2. That means more droughts, extreme weather, higher food prices and ongoing sea level rise are all likely; these act as "risk multipliers" that increase the risk of many hazards, including population dislocation and conflict. This may already be happening for conflict, and in some cases famine, eg in Syria, Somalia and before that, Darfur.
3. Hence “business as usual” should be unacceptable, as the cost will far exceed the benefits of continuing with fossil fuels. India may finally be awakening to the benefits of replacing coal with solar.
4. Hence, (peaceful) civil disobedience to oppose climate change is called for, in fact, it’s imperative.

While exceeding the trillion tonne carbon budget does not guarantee 2 degrees of average warming (hence “dangerous” climate change is not inevitable) we might get four or even more degrees of warming with only slightly more fossil fuel combustion. Also, if we were to exceed the carbon budget without provoking obviously dangerous climate change then the fossil fuel lobby and their denialist allies will just encourage even more planetary gambling.

Apart from Clive Hamilton and James Hansen there are not too many senior academics saying this really clearly; it’s rather surreal; sometimes it seems I am trying to pinch myself to make sure I’m not dreaming. The apparently surreal nature is probably part of cognitive dissonance, a kind of self-protection. It would be very comforting if I could really believe people like climate denialist Andrew Bolt is correct when it comes to climate change; I suspect that collectively many of us would prefer to not think the implications right through. (Recently however, Frank Ackerman has attacked fellow economist Richard Tol for being too optimistic, and for selectively analysing the literature.)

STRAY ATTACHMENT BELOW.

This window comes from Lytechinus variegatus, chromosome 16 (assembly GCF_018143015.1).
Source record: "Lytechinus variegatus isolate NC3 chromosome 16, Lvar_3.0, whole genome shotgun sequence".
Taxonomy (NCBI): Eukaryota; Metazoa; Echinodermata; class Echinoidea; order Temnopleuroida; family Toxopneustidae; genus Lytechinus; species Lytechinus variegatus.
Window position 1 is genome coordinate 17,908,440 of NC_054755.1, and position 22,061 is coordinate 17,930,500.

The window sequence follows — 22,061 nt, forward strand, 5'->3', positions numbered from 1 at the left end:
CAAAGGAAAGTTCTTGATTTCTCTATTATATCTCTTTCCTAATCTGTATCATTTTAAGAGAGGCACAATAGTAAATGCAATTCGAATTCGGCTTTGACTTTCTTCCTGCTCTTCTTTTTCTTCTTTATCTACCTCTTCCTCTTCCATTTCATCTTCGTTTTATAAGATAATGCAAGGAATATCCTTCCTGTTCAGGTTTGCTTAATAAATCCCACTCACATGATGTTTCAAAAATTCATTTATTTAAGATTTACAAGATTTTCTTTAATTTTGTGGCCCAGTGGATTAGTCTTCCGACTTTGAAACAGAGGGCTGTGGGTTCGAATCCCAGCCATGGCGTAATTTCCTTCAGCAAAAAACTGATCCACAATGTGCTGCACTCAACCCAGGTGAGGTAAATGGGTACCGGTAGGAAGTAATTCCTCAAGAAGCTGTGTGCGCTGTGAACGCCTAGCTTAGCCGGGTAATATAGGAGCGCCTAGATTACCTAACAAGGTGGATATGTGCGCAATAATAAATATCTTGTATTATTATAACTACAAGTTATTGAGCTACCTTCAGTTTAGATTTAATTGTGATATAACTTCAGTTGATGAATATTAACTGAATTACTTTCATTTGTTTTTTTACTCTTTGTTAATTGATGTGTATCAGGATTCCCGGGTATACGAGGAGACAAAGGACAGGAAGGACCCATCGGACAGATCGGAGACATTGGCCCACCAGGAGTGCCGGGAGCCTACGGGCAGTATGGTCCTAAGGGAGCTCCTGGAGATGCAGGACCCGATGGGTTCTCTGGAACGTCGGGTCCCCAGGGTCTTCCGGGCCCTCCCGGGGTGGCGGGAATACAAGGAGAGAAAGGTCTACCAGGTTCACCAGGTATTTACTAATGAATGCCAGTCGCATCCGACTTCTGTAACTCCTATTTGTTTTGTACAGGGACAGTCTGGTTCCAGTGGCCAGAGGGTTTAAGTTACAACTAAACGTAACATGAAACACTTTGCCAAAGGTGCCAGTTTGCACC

An analogy is the false calm ("The Gathering Storm") before WWII. Winston Churchill could see war coming, but most of his peers carried on desperately hoping peace would endure. Of course, the war did come. So too, global chaos later this century and beyond seems to be very likely if we stick with “business as usual”. Churchill couldn’t stop the war, and maybe we can’t stop dangerous climate change, but we have to try. And I certainly can’t do much on my own, hence I appreciate your ideas and potential opportunities. But renewable energy use is expanding at a fantastic rate, we must promote that as well as
energy efficiency. We must stay hopeful and keep advocating for change.